EEA: Europe has cut emissions by 22.4% since 1990

EEA: Europe has cut emissions by 22.4% since 1990

Total greenhouse gas emissions in the European Union (EU) decreased by 0.4 % in 2016, according to latest official data published today by the European Environment Agency (EEA). Using less coal to produce heat and electricity was enough to make a slight cut in total emissions despite an increase in transport emissions for the third consecutive year.

From 1990 to 2016, the EU has reduced its net greenhouse gas emissions by 22.4 %, surpassing its 20 % reduction target by 2020.

Compared with 1990, the EU economy uses less energy, and does so more efficiently, and with lower greenhouse gas emissions. Improved energy efficiency will continue to play a key role in cutting future emissions but further efforts will also be needed to achieve the EU’s joint 40 % reduction target by 2030.

The EEA’s ‘Annual European Union greenhouse gas inventory 1990-2016 and inventory report 2018‘ shows a 0.4 % decrease in the total EU greenhouse gas emissions in 2016, compared with 2015.

The Agency’s Briefing ‘Trends and drivers in greenhouse gas emissions in the EU in 2016‘, also just published , shows that the emission decrease in 2016 was mainly due to using less coal to produce heat and electricity.

Greenhouse gas emissions from road transport increased for the third year in a row. Emissions in the residential and commercial sector also increased because the winter of 2016 was slightly colder than the winter of 2015.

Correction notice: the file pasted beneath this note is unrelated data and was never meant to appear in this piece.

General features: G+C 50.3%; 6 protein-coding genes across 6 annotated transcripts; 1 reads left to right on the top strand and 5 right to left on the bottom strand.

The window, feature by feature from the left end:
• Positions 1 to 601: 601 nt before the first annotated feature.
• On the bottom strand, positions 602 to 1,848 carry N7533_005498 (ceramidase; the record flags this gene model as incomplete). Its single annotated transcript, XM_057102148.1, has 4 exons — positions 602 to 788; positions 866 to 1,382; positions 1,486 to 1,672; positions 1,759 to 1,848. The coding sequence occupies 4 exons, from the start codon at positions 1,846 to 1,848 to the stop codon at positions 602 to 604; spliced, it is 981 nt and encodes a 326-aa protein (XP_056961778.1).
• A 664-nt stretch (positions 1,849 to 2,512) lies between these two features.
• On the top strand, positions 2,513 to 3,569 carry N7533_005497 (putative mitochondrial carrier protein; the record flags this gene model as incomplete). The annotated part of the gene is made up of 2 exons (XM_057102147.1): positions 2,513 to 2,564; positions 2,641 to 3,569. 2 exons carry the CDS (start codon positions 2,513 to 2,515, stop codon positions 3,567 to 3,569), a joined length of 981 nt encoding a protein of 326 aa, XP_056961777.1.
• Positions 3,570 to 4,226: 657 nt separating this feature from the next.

EU greenhouse gas emissions have decreased since 1990 as a combined result of policies, economic factors and, on average, milder winters, the EEA analysis shows.

The largest emission cuts have been made in the energy sector, due to energy efficiency improvements, an increased use of renewables and a less carbon intensive mix of fossil fuels – more gas, less coal and oil.

Although the 2016 developments are positive, there are already indications that EU greenhouse gas emissions increased in 2017, the EEA analysis warns. The EEA will publish preliminary estimates of 2017 emissions in the autumn.

The United Kingdom and Spain accounted for the largest decreases in GHG emissions in absolute terms in the EU in 2016.

There was a relatively large increase in emissions in Poland, particularly in the road transport sector.

Based on Eurostat data, there was a decline in nuclear electricity generation. This was more than offset by the increase in the use of renewable energy sources.

Further information

June 1, 2018